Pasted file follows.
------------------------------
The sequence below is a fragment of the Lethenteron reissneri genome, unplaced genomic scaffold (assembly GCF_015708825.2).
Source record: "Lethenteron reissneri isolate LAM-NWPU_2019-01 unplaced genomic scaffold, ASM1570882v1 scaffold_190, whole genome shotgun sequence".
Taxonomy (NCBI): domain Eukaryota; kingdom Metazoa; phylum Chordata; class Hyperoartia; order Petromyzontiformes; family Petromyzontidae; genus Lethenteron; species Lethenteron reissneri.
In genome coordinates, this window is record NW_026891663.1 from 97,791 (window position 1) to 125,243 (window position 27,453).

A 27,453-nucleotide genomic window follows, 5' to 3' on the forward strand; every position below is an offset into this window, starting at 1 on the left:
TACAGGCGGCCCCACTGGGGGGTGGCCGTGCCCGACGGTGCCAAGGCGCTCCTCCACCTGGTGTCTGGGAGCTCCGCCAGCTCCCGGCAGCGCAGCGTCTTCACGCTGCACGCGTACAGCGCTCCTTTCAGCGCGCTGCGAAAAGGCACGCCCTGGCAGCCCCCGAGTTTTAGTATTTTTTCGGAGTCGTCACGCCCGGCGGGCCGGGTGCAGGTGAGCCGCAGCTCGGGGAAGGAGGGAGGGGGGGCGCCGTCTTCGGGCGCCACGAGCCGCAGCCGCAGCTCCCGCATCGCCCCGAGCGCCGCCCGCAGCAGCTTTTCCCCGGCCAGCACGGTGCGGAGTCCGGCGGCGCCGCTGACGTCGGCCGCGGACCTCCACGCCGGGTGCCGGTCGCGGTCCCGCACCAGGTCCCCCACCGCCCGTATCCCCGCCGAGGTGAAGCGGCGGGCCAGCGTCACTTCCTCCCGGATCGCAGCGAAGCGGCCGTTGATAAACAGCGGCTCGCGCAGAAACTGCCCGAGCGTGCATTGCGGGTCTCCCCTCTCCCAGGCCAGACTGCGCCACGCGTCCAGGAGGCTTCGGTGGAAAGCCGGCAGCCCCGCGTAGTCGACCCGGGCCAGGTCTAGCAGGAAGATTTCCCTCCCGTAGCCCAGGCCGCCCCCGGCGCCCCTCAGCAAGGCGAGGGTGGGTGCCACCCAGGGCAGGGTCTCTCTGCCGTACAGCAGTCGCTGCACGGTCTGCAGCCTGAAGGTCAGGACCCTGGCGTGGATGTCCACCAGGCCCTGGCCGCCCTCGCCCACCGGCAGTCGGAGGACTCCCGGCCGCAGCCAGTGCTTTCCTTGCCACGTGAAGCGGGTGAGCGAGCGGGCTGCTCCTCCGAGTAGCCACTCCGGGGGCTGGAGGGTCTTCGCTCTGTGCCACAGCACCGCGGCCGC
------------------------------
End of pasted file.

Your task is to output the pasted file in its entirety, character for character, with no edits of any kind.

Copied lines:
The sequence below is a fragment of the Lethenteron reissneri genome, unplaced genomic scaffold (assembly GCF_015708825.2).
Source record: "Lethenteron reissneri isolate LAM-NWPU_2019-01 unplaced genomic scaffold, ASM1570882v1 scaffold_190, whole genome shotgun sequence".
Taxonomy (NCBI): domain Eukaryota; kingdom Metazoa; phylum Chordata; class Hyperoartia; order Petromyzontiformes; family Petromyzontidae; genus Lethenteron; species Lethenteron reissneri.
In genome coordinates, this window is record NW_026891663.1 from 97,791 (window position 1) to 125,243 (window position 27,453).

A 27,453-nucleotide genomic window follows, 5' to 3' on the forward strand; every position below is an offset into this window, starting at 1 on the left:
TACAGGCGGCCCCACTGGGGGGTGGCCGTGCCCGACGGTGCCAAGGCGCTCCTCCACCTGGTGTCTGGGAGCTCCGCCAGCTCCCGGCAGCGCAGCGTCTTCACGCTGCACGCGTACAGCGCTCCTTTCAGCGCGCTGCGAAAAGGCACGCCCTGGCAGCCCCCGAGTTTTAGTATTTTTTCGGAGTCGTCACGCCCGGCGGGCCGGGTGCAGGTGAGCCGCAGCTCGGGGAAGGAGGGAGGGGGGGCGCCGTCTTCGGGCGCCACGAGCCGCAGCCGCAGCTCCCGCATCGCCCCGAGCGCCGCCCGCAGCAGCTTTTCCCCGGCCAGCACGGTGCGGAGTCCGGCGGCGCCGCTGACGTCGGCCGCGGACCTCCACGCCGGGTGCCGGTCGCGGTCCCGCACCAGGTCCCCCACCGCCCGTATCCCCGCCGAGGTGAAGCGGCGGGCCAGCGTCACTTCCTCCCGGATCGCAGCGAAGCGGCCGTTGATAAACAGCGGCTCGCGCAGAAACTGCCCGAGCGTGCATTGCGGGTCTCCCCTCTCCCAGGCCAGACTGCGCCACGCGTCCAGGAGGCTTCGGTGGAAAGCCGGCAGCCCCGCGTAGTCGACCCGGGCCAGGTCTAGCAGGAAGATTTCCCTCCCGTAGCCCAGGCCGCCCCCGGCGCCCCTCAGCAAGGCGAGGGTGGGTGCCACCCAGGGCAGGGTCTCTCTGCCGTACAGCAGTCGCTGCACGGTCTGCAGCCTGAAGGTCAGGACCCTGGCGTGGATGTCCACCAGGCCCTGGCCGCCCTCGCCCACCGGCAGTCGGAGGACTCCCGGCCGCAGCCAGTGCTTTCCTTGCCACGTGAAGCGGGTGAGCGAGCGGGCTGCTCCTCCGAGTAGCCACTCCGGGGGCTGGAGGGTCTTCGCTCTGTGCCACAGCACCGCGGCCGC